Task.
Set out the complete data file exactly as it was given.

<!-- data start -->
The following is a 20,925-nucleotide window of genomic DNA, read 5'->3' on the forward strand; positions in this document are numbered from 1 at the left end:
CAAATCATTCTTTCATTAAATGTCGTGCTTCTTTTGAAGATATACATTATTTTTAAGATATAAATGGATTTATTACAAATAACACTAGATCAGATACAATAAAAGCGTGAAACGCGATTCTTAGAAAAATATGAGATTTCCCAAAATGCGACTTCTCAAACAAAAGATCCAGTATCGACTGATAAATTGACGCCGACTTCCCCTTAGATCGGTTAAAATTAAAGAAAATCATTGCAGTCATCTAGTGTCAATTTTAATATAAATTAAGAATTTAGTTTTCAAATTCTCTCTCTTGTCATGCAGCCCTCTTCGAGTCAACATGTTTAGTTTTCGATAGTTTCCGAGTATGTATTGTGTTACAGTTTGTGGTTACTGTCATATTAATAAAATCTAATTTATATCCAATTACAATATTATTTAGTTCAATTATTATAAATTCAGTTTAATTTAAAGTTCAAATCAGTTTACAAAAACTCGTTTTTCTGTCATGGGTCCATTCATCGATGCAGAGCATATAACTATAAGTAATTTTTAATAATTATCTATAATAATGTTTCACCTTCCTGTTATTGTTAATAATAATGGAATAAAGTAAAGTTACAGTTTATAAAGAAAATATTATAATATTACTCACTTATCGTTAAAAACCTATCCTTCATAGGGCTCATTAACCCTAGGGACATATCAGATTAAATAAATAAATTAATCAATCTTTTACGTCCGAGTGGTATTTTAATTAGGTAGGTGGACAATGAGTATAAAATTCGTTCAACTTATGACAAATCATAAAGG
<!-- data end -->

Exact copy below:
The following is a 20,925-nucleotide window of genomic DNA, read 5'->3' on the forward strand; positions in this document are numbered from 1 at the left end:
CAAATCATTCTTTCATTAAATGTCGTGCTTCTTTTGAAGATATACATTATTTTTAAGATATAAATGGATTTATTACAAATAACACTAGATCAGATACAATAAAAGCGTGAAACGCGATTCTTAGAAAAATATGAGATTTCCCAAAATGCGACTTCTCAAACAAAAGATCCAGTATCGACTGATAAATTGACGCCGACTTCCCCTTAGATCGGTTAAAATTAAAGAAAATCATTGCAGTCATCTAGTGTCAATTTTAATATAAATTAAGAATTTAGTTTTCAAATTCTCTCTCTTGTCATGCAGCCCTCTTCGAGTCAACATGTTTAGTTTTCGATAGTTTCCGAGTATGTATTGTGTTACAGTTTGTGGTTACTGTCATATTAATAAAATCTAATTTATATCCAATTACAATATTATTTAGTTCAATTATTATAAATTCAGTTTAATTTAAAGTTCAAATCAGTTTACAAAAACTCGTTTTTCTGTCATGGGTCCATTCATCGATGCAGAGCATATAACTATAAGTAATTTTTAATAATTATCTATAATAATGTTTCACCTTCCTGTTATTGTTAATAATAATGGAATAAAGTAAAGTTACAGTTTATAAAGAAAATATTATAATATTACTCACTTATCGTTAAAAACCTATCCTTCATAGGGCTCATTAACCCTAGGGACATATCAGATTAAATAAATAAATTAATCAATCTTTTACGTCCGAGTGGTATTTTAATTAGGTAGGTGGACAATGAGTATAAAATTCGTTCAACTTATGACAAATCATAAAGG